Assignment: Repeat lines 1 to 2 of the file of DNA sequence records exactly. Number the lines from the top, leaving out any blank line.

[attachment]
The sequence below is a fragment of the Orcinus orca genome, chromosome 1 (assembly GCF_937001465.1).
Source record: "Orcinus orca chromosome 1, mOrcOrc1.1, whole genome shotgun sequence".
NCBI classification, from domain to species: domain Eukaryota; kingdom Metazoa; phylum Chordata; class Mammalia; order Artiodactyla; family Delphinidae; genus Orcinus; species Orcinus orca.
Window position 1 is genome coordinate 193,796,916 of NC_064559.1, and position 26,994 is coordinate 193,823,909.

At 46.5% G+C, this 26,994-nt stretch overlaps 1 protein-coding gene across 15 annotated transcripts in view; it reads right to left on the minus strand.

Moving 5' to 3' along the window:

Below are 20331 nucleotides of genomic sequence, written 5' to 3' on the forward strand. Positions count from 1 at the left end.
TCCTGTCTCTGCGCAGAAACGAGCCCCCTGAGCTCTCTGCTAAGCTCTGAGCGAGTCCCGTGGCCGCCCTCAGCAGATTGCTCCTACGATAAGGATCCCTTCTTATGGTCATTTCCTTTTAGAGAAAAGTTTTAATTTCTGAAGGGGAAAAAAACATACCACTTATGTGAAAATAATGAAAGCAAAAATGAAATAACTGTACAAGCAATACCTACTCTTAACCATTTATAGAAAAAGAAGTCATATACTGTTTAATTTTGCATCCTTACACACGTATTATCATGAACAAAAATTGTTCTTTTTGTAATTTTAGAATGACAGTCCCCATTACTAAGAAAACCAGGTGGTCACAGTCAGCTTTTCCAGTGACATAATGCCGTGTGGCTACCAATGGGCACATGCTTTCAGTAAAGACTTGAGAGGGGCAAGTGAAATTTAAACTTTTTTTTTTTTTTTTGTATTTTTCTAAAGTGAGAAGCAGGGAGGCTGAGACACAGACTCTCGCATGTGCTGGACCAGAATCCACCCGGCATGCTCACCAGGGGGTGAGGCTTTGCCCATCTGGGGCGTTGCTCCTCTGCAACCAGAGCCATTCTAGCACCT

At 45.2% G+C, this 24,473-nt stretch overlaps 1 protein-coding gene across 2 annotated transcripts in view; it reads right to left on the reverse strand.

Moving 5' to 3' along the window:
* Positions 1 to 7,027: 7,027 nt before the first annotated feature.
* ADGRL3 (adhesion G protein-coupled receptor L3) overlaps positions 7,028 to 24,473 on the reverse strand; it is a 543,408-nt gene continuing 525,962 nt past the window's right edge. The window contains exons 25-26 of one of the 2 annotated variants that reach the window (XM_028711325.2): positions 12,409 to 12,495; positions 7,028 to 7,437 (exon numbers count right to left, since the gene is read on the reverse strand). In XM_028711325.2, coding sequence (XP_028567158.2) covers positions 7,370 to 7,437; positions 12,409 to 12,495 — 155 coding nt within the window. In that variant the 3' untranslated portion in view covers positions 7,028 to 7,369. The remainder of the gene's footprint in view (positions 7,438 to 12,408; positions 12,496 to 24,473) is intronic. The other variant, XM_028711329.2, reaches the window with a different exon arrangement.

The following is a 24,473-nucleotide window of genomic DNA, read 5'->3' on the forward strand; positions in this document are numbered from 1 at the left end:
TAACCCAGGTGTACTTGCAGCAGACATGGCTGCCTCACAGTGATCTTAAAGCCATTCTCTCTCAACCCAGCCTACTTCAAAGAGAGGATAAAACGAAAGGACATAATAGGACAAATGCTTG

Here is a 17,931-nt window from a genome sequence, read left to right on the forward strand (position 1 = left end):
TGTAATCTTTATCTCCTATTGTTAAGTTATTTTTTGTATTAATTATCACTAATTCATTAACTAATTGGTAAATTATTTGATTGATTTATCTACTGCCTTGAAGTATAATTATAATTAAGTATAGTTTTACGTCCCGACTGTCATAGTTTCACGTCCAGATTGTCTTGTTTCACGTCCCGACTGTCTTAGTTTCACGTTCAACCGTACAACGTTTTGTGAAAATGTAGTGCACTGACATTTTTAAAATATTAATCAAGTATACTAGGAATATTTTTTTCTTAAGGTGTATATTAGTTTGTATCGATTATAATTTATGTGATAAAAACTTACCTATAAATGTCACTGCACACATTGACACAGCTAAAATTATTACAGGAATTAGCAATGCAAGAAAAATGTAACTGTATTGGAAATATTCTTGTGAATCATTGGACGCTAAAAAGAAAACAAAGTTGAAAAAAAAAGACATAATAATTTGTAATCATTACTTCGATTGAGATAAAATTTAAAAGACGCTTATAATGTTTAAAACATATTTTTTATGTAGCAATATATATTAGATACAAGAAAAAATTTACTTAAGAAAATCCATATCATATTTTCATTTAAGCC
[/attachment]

The sequence below is a fragment of the Orcinus orca genome, chromosome 1 (assembly GCF_937001465.1).
Source record: "Orcinus orca chromosome 1, mOrcOrc1.1, whole genome shotgun sequence".